Even after suffering a stroke, many Hispanic Americans still have uncontrolled diabetes, high blood pressure or other conditions that raise their risk of a repeat one, a new study finds.
The study involved 404 Hispanic adults with a history of stroke or “mini-stroke,” which is a brief reduction in blood flow to the brain that can foreshadow a full-blown stroke. The researchers found that despite those scares, few patients had their stroke risk factors under control.
Awareness did not seem to be the issue: Most patients with high blood pressure, high cholesterol or diabetes knew it.
Still, many did not have those conditions under good control, the study found.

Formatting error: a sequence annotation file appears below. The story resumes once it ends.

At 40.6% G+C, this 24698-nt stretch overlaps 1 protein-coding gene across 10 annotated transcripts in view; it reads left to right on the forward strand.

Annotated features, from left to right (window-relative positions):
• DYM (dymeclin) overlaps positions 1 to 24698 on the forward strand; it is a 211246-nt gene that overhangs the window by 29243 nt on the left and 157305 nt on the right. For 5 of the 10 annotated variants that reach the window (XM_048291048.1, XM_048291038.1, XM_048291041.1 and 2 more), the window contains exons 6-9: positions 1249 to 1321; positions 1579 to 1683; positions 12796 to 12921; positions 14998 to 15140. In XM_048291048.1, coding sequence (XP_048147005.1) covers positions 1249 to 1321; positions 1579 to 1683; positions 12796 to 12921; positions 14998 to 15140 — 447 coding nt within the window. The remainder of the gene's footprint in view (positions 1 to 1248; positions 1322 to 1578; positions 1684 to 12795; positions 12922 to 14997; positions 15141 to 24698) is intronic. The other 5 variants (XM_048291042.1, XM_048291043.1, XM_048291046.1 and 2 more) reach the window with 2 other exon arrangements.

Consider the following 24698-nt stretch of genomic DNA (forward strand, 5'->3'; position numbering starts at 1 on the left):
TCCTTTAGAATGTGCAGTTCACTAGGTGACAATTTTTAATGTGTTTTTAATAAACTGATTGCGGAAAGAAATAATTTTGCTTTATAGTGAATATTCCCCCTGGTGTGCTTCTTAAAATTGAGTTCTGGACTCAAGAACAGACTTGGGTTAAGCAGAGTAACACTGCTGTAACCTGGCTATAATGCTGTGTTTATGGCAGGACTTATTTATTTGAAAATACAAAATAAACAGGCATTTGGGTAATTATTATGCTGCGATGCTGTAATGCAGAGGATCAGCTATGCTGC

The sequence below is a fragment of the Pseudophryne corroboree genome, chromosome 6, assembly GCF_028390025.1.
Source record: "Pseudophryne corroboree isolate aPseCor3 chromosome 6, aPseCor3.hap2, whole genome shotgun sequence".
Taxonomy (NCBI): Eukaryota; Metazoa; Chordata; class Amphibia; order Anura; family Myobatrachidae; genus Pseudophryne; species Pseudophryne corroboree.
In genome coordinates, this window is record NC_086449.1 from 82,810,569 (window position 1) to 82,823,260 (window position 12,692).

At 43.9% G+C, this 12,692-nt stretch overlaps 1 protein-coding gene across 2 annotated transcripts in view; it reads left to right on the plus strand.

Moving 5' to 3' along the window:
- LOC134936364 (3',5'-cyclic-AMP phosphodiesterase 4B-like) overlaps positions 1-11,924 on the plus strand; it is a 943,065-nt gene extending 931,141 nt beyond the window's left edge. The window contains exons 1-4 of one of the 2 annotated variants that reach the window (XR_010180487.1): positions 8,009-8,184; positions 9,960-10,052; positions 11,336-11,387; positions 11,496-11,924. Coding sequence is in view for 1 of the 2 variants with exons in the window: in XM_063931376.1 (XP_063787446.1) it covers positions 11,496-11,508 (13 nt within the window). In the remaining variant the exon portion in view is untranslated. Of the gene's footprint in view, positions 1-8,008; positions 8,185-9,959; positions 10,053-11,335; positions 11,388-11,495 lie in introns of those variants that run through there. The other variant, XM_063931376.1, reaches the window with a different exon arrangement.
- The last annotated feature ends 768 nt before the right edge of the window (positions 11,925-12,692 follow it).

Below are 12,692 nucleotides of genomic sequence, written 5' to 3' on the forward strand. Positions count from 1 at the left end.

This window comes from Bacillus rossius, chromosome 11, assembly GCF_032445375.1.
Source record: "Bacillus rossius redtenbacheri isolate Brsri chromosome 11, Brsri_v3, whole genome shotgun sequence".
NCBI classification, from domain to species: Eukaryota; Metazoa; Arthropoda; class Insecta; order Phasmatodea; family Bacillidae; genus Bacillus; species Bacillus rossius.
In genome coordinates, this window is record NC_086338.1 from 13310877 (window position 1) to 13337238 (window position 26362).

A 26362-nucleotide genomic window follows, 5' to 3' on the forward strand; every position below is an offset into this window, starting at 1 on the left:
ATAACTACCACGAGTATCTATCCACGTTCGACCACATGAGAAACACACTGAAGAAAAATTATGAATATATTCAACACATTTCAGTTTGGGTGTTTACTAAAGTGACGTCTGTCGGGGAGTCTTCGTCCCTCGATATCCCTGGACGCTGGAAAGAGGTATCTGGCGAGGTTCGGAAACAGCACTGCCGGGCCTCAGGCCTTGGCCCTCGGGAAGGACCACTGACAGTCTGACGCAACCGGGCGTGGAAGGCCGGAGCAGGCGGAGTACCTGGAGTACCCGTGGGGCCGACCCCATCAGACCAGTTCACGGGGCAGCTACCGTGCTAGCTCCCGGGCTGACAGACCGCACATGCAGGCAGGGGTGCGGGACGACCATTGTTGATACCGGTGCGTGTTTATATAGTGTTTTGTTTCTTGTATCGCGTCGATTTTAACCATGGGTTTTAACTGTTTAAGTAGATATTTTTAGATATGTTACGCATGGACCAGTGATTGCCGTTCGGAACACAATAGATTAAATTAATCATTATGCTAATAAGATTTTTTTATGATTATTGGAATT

“This shows we have work to do,” said senior researcher Dr. Fernando Testai, an associate professor of neurology at the University of Illinois at Chicago. “It’s a wake-up call to the medical community.”
The study, published online March 4 in the journal Stroke, is not the first to uncover a high prevalence of heart and blood vessel disease risks among Hispanic Americans.
According to the American Heart Association, more than half of Hispanic men and about 43% of Hispanic women in the United States have some form of cardiovascular disease.
The new study zeroed in on a group of patients who, due to their history of stroke, should ideally have tight control of conditions like high blood pressure and diabetes.
Yet that was not the case.